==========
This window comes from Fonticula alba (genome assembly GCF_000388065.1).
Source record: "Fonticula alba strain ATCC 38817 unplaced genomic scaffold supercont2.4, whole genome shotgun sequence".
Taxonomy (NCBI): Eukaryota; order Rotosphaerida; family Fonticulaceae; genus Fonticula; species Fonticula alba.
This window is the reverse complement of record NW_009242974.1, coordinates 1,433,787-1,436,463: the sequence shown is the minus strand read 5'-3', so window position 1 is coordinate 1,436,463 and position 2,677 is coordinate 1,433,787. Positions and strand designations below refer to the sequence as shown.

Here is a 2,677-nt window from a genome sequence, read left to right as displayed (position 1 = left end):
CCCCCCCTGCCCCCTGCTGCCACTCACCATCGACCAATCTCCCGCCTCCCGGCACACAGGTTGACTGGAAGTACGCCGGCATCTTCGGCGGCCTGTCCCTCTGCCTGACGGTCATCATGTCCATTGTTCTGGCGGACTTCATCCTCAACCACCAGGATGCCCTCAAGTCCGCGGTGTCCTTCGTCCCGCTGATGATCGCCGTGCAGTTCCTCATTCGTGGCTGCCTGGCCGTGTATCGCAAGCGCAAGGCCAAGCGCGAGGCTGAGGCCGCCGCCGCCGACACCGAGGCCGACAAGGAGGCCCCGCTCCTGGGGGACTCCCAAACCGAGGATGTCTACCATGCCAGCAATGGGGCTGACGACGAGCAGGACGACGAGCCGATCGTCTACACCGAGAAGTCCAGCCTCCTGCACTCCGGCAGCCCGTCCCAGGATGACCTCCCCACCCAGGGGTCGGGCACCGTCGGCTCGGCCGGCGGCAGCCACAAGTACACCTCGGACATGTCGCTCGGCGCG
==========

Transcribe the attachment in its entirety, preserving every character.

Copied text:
This window comes from Fonticula alba (genome assembly GCF_000388065.1).
Source record: "Fonticula alba strain ATCC 38817 unplaced genomic scaffold supercont2.4, whole genome shotgun sequence".
Taxonomy (NCBI): Eukaryota; order Rotosphaerida; family Fonticulaceae; genus Fonticula; species Fonticula alba.
This window is the reverse complement of record NW_009242974.1, coordinates 1,433,787-1,436,463: the sequence shown is the minus strand read 5'-3', so window position 1 is coordinate 1,436,463 and position 2,677 is coordinate 1,433,787. Positions and strand designations below refer to the sequence as shown.

Here is a 2,677-nt window from a genome sequence, read left to right as displayed (position 1 = left end):
CCCCCCCTGCCCCCTGCTGCCACTCACCATCGACCAATCTCCCGCCTCCCGGCACACAGGTTGACTGGAAGTACGCCGGCATCTTCGGCGGCCTGTCCCTCTGCCTGACGGTCATCATGTCCATTGTTCTGGCGGACTTCATCCTCAACCACCAGGATGCCCTCAAGTCCGCGGTGTCCTTCGTCCCGCTGATGATCGCCGTGCAGTTCCTCATTCGTGGCTGCCTGGCCGTGTATCGCAAGCGCAAGGCCAAGCGCGAGGCTGAGGCCGCCGCCGCCGACACCGAGGCCGACAAGGAGGCCCCGCTCCTGGGGGACTCCCAAACCGAGGATGTCTACCATGCCAGCAATGGGGCTGACGACGAGCAGGACGACGAGCCGATCGTCTACACCGAGAAGTCCAGCCTCCTGCACTCCGGCAGCCCGTCCCAGGATGACCTCCCCACCCAGGGGTCGGGCACCGTCGGCTCGGCCGGCGGCAGCCACAAGTACACCTCGGACATGTCGCTCGGCGCG